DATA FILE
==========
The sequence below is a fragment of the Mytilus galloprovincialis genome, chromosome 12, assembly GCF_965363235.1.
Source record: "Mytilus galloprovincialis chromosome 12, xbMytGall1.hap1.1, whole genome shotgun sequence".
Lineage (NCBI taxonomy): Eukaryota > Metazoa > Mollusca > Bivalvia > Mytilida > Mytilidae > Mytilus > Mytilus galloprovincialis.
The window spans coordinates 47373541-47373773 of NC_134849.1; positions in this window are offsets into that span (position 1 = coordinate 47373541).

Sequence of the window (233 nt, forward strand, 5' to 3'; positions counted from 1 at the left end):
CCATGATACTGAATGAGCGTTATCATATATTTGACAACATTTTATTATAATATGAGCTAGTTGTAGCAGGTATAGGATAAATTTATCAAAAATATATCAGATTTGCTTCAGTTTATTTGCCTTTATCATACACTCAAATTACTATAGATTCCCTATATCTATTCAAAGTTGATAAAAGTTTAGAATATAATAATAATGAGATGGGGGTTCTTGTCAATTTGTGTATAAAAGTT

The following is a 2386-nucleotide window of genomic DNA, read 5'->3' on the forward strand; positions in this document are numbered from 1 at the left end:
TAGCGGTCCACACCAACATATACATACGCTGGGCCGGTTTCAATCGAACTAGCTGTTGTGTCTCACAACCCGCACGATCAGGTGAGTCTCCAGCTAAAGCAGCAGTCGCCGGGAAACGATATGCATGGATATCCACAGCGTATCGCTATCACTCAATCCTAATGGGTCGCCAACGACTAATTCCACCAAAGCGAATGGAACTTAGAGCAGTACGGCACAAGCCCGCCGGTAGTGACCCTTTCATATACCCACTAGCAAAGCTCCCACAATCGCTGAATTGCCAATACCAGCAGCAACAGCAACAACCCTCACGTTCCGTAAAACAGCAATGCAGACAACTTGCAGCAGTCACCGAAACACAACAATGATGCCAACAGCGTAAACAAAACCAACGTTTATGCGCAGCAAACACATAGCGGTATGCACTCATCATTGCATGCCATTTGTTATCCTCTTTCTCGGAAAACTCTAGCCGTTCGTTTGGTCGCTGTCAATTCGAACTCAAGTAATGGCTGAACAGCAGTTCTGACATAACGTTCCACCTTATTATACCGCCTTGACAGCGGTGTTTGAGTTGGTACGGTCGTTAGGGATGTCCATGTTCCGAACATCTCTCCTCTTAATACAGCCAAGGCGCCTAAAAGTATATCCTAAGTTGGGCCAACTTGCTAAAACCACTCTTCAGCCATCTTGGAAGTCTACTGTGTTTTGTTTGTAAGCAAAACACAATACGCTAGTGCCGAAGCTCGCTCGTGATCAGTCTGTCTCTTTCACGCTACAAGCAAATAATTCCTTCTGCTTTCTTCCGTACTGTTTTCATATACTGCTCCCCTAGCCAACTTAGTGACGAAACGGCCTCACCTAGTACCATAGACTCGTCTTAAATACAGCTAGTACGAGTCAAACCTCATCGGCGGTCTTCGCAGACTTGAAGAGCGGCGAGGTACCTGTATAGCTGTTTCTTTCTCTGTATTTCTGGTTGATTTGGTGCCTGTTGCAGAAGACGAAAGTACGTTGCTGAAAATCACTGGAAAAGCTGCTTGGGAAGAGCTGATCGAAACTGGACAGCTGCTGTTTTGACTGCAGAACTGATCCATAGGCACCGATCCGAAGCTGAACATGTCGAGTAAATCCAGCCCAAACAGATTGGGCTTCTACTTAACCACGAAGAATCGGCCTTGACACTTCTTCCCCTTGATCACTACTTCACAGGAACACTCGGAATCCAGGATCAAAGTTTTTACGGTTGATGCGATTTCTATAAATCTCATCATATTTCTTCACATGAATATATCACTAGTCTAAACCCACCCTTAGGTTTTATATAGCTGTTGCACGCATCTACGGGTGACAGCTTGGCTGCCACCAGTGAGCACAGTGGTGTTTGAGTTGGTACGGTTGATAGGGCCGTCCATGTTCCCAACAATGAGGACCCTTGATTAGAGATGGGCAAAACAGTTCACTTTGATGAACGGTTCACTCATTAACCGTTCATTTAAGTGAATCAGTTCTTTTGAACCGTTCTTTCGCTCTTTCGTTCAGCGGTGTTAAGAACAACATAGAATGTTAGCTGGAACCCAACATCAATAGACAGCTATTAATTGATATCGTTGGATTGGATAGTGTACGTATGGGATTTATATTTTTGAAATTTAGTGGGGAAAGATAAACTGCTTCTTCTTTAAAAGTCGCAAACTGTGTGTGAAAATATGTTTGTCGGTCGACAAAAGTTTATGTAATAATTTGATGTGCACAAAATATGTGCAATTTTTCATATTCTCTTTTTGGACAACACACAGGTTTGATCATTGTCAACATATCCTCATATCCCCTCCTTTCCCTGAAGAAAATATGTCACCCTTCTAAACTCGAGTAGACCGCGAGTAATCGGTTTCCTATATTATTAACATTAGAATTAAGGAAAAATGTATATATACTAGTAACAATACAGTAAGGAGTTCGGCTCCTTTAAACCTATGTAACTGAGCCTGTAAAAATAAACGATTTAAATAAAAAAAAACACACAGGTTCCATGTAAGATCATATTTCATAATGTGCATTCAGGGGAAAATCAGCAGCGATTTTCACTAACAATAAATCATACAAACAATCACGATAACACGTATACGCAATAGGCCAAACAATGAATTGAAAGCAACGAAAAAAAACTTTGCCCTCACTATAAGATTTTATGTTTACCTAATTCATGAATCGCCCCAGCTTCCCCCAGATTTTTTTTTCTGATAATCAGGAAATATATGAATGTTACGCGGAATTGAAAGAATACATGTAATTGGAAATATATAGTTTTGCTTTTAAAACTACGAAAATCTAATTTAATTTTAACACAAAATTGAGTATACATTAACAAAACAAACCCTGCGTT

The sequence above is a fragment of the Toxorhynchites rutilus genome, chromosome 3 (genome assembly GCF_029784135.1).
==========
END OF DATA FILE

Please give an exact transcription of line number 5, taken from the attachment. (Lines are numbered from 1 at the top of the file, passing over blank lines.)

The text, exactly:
Sequence of the window (233 nt, forward strand, 5' to 3'; positions counted from 1 at the left end):